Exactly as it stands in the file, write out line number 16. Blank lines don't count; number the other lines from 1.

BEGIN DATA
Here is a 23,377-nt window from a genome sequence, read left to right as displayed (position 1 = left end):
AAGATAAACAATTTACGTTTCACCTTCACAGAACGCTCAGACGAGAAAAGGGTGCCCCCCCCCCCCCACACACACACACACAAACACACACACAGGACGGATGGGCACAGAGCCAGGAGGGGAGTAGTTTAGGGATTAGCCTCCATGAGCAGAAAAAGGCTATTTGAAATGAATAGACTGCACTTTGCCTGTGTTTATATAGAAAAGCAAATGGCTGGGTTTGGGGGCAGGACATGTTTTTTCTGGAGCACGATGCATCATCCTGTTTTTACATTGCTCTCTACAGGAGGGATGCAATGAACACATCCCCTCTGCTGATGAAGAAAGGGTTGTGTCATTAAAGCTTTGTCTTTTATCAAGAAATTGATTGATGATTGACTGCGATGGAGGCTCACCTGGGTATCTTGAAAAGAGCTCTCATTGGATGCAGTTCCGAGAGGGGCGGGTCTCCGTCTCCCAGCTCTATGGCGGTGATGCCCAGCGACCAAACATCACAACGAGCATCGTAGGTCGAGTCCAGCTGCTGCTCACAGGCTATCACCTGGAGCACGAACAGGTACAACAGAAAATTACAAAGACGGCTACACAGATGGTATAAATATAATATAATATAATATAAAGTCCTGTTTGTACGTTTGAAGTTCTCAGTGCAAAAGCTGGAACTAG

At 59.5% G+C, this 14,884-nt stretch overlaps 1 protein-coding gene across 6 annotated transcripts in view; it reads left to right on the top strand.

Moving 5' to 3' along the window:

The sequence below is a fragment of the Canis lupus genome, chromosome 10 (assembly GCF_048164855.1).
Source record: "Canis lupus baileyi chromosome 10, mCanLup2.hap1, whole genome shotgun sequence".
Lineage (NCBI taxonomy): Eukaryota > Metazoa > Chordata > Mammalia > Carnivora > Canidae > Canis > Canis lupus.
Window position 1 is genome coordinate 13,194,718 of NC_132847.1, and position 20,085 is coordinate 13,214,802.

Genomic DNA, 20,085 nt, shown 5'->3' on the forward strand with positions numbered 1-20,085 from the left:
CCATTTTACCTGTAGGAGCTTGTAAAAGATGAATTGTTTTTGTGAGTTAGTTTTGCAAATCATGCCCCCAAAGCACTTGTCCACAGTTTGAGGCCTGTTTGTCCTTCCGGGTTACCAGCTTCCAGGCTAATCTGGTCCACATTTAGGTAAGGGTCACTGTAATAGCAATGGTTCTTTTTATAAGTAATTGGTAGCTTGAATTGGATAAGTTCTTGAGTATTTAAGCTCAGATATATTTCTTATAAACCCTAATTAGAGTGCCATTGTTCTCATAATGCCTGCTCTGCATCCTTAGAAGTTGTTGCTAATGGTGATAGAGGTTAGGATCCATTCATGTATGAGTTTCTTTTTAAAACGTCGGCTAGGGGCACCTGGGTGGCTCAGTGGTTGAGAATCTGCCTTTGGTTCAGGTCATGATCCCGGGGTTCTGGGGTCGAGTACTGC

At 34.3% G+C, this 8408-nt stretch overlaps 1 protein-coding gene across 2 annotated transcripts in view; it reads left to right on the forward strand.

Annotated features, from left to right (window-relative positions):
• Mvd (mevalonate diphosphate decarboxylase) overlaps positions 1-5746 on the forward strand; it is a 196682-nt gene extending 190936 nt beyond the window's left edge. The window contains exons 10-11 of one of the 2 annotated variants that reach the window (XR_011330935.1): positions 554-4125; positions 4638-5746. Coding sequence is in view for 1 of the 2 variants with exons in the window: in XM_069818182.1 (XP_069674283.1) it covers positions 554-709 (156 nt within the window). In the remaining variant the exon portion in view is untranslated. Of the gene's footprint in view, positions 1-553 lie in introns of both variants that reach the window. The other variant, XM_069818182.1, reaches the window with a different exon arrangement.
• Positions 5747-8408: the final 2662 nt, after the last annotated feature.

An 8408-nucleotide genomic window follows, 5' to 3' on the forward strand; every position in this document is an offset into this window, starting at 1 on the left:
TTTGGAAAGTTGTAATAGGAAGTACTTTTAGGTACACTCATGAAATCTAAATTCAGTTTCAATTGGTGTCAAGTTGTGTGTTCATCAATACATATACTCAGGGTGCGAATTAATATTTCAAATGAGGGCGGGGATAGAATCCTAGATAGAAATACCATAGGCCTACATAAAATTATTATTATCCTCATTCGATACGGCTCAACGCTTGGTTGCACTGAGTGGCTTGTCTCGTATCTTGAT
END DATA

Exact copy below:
TTTGGAAAGTTGTAATAGGAAGTACTTTTAGGTACACTCATGAAATCTAAATTCAGTTTCAATTGGTGTCAAGTTGTGTGTTCATCAATACATATACTCAGGGTGCGAATTAATATTTCAAATGAGGGCGGGGATAGAATCCTAGATAGAAATACCATAGGCCTACATAAAATTATTATTATCCTCATTCGATACGGCTCAACGCTTGGTTGCACTGAGTGGCTTGTCTCGTATCTTGAT